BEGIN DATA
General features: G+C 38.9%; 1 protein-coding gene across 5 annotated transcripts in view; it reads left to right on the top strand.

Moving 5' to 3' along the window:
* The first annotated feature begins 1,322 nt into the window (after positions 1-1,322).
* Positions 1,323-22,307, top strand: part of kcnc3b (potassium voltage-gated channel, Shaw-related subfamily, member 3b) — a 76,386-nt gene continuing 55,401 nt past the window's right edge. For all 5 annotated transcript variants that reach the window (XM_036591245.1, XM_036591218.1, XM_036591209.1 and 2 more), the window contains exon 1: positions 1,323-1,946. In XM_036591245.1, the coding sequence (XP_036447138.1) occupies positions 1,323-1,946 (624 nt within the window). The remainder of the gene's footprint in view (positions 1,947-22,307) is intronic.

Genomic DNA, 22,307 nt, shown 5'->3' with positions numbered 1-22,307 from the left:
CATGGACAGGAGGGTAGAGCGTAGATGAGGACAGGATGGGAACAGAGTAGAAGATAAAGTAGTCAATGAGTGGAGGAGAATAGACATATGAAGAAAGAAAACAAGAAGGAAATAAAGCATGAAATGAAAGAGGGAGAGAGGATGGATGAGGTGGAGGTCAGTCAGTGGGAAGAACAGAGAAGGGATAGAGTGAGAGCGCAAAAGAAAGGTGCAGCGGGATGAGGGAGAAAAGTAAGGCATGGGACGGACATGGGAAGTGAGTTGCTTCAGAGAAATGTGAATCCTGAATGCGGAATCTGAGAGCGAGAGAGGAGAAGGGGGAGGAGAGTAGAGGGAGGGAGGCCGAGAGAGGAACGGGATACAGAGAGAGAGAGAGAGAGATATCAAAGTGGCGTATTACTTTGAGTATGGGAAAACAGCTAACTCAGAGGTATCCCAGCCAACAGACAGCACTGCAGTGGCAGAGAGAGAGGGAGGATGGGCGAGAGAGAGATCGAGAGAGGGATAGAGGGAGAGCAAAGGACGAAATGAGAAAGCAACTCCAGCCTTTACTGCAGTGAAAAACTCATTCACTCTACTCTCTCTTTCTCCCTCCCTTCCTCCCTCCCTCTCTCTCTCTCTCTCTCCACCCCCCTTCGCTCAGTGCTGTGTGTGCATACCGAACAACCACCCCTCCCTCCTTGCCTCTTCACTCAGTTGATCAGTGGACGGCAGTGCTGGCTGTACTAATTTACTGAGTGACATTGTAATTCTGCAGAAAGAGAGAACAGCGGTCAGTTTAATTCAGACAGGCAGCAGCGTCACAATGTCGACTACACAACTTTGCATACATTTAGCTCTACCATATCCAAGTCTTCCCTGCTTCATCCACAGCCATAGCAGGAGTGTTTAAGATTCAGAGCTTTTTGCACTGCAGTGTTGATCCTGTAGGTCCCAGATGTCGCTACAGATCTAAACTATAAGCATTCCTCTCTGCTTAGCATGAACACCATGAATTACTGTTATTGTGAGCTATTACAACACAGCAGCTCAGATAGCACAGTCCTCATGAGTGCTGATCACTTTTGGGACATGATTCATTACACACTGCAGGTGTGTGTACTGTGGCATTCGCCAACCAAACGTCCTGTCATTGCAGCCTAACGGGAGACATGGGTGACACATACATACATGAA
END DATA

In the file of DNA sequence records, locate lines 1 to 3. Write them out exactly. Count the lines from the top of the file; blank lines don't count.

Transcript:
General features: G+C 38.9%; 1 protein-coding gene across 5 annotated transcripts in view; it reads left to right on the top strand.

Moving 5' to 3' along the window:
* The first annotated feature begins 1,322 nt into the window (after positions 1-1,322).